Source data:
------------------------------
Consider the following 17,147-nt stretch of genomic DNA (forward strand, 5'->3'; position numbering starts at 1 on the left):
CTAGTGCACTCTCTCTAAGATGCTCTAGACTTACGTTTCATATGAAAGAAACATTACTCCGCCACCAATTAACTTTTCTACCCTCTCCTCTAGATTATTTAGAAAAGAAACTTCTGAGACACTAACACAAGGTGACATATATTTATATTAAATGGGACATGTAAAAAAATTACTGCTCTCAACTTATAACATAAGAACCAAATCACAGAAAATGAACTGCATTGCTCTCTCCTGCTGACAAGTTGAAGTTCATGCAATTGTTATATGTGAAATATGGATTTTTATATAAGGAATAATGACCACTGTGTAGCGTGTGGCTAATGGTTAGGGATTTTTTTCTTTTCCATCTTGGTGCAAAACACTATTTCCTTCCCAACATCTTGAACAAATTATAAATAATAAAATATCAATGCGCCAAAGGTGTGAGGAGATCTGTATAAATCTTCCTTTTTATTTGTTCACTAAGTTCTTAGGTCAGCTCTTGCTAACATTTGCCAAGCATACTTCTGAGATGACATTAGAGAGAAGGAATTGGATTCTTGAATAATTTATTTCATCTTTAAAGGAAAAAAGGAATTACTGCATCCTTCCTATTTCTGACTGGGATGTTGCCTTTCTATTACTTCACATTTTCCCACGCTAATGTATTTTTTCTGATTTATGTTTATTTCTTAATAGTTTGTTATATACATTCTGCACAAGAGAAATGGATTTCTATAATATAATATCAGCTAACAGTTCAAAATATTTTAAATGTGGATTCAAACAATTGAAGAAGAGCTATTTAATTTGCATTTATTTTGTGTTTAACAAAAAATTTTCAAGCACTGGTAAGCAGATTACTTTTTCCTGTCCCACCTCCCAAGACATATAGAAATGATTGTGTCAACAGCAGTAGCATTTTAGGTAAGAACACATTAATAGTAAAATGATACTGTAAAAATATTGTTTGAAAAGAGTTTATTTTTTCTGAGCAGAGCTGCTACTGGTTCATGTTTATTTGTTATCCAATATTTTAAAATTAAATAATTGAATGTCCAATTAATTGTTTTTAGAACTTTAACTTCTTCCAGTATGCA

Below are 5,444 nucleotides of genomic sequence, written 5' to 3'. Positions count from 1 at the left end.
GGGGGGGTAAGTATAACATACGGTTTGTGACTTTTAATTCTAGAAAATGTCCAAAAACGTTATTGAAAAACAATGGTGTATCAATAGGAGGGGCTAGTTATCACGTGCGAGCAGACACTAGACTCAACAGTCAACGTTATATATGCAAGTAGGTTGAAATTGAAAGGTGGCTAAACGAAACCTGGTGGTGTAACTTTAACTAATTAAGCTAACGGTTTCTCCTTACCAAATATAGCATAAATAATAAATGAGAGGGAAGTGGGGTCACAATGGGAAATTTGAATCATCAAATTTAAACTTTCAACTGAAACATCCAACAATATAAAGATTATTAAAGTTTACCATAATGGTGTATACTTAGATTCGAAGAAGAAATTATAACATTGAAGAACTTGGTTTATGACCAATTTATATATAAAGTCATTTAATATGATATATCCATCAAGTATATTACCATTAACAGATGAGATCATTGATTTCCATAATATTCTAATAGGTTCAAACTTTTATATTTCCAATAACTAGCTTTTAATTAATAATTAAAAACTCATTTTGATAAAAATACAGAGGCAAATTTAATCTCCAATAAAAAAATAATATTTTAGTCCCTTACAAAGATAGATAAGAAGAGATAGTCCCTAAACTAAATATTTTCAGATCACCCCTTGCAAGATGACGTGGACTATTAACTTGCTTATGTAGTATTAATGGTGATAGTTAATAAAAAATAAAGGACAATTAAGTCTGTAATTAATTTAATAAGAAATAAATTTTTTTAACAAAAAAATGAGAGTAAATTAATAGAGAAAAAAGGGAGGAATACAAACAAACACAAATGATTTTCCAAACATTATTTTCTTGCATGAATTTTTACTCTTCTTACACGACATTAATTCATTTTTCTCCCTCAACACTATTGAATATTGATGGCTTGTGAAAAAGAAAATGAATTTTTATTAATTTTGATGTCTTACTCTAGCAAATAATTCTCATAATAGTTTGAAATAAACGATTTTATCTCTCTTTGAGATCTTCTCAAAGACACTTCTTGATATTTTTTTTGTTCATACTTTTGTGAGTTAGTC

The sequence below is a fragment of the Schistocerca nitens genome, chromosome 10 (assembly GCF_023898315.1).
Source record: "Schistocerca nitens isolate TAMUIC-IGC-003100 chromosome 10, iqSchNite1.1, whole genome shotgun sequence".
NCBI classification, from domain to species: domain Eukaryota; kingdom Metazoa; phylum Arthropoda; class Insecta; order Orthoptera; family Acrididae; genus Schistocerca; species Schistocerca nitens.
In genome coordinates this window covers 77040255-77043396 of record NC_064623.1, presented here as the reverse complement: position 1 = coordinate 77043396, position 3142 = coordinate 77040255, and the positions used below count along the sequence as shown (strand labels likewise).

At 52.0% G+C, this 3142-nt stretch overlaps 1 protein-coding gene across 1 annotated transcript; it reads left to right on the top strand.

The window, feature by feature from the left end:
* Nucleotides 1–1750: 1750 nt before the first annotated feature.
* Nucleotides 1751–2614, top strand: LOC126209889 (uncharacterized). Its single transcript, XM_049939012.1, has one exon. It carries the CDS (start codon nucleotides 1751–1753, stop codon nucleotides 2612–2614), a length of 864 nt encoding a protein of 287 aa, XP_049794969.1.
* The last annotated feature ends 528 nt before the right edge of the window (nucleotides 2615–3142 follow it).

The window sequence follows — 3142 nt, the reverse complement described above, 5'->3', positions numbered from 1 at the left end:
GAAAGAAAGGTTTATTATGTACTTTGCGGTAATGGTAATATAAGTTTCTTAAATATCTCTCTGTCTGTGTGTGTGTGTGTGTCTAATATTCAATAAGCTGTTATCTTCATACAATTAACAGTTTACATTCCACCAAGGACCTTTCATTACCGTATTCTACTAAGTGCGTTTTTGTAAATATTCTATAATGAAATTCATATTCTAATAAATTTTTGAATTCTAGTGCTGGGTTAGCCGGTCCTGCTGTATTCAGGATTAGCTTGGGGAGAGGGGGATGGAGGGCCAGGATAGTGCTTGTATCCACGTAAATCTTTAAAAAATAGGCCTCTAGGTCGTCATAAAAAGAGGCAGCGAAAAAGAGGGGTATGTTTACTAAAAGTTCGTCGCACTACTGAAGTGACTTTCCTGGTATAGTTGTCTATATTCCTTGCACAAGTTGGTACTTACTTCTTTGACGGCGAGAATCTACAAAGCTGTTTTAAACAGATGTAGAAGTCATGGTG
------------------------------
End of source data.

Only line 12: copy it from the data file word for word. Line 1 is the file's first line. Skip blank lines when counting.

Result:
* Nucleotides 1751–2614, top strand: LOC126209889 (uncharacterized). Its single transcript, XM_049939012.1, has one exon. It carries the CDS (start codon nucleotides 1751–1753, stop codon nucleotides 2612–2614), a length of 864 nt encoding a protein of 287 aa, XP_049794969.1.